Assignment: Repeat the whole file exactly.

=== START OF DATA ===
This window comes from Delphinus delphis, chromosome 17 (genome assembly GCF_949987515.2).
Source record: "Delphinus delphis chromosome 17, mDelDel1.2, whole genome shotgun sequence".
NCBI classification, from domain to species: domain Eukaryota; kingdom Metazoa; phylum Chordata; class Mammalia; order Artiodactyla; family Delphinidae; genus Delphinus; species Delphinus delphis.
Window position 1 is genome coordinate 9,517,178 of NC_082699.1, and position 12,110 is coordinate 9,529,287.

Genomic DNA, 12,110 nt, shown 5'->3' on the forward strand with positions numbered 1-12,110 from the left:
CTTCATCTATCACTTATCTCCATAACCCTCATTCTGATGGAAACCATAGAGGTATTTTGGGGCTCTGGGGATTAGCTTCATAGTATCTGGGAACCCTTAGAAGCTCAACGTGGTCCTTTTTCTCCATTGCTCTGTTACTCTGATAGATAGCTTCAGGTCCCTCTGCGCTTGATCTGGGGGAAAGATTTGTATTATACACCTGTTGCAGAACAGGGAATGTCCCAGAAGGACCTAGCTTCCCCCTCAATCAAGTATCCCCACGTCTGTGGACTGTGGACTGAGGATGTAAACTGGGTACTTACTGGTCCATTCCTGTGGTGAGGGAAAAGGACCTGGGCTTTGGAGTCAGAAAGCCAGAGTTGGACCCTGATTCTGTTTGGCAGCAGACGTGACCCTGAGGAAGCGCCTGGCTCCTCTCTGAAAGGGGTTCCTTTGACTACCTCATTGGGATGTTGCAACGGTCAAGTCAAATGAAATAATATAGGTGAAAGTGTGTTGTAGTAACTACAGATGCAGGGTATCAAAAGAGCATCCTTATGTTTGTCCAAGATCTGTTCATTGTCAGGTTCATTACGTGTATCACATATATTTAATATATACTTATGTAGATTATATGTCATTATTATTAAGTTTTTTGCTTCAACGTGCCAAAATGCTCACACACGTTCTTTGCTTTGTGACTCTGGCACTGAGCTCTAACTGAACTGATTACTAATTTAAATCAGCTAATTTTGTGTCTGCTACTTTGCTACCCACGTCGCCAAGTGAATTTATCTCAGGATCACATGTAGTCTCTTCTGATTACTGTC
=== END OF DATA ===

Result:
This window comes from Delphinus delphis, chromosome 17 (genome assembly GCF_949987515.2).
Source record: "Delphinus delphis chromosome 17, mDelDel1.2, whole genome shotgun sequence".
NCBI classification, from domain to species: domain Eukaryota; kingdom Metazoa; phylum Chordata; class Mammalia; order Artiodactyla; family Delphinidae; genus Delphinus; species Delphinus delphis.
Window position 1 is genome coordinate 9,517,178 of NC_082699.1, and position 12,110 is coordinate 9,529,287.

Genomic DNA, 12,110 nt, shown 5'->3' on the forward strand with positions numbered 1-12,110 from the left:
CTTCATCTATCACTTATCTCCATAACCCTCATTCTGATGGAAACCATAGAGGTATTTTGGGGCTCTGGGGATTAGCTTCATAGTATCTGGGAACCCTTAGAAGCTCAACGTGGTCCTTTTTCTCCATTGCTCTGTTACTCTGATAGATAGCTTCAGGTCCCTCTGCGCTTGATCTGGGGGAAAGATTTGTATTATACACCTGTTGCAGAACAGGGAATGTCCCAGAAGGACCTAGCTTCCCCCTCAATCAAGTATCCCCACGTCTGTGGACTGTGGACTGAGGATGTAAACTGGGTACTTACTGGTCCATTCCTGTGGTGAGGGAAAAGGACCTGGGCTTTGGAGTCAGAAAGCCAGAGTTGGACCCTGATTCTGTTTGGCAGCAGACGTGACCCTGAGGAAGCGCCTGGCTCCTCTCTGAAAGGGGTTCCTTTGACTACCTCATTGGGATGTTGCAACGGTCAAGTCAAATGAAATAATATAGGTGAAAGTGTGTTGTAGTAACTACAGATGCAGGGTATCAAAAGAGCATCCTTATGTTTGTCCAAGATCTGTTCATTGTCAGGTTCATTACGTGTATCACATATATTTAATATATACTTATGTAGATTATATGTCATTATTATTAAGTTTTTTGCTTCAACGTGCCAAAATGCTCACACACGTTCTTTGCTTTGTGACTCTGGCACTGAGCTCTAACTGAACTGATTACTAATTTAAATCAGCTAATTTTGTGTCTGCTACTTTGCTACCCACGTCGCCAAGTGAATTTATCTCAGGATCACATGTAGTCTCTTCTGATTACTGTC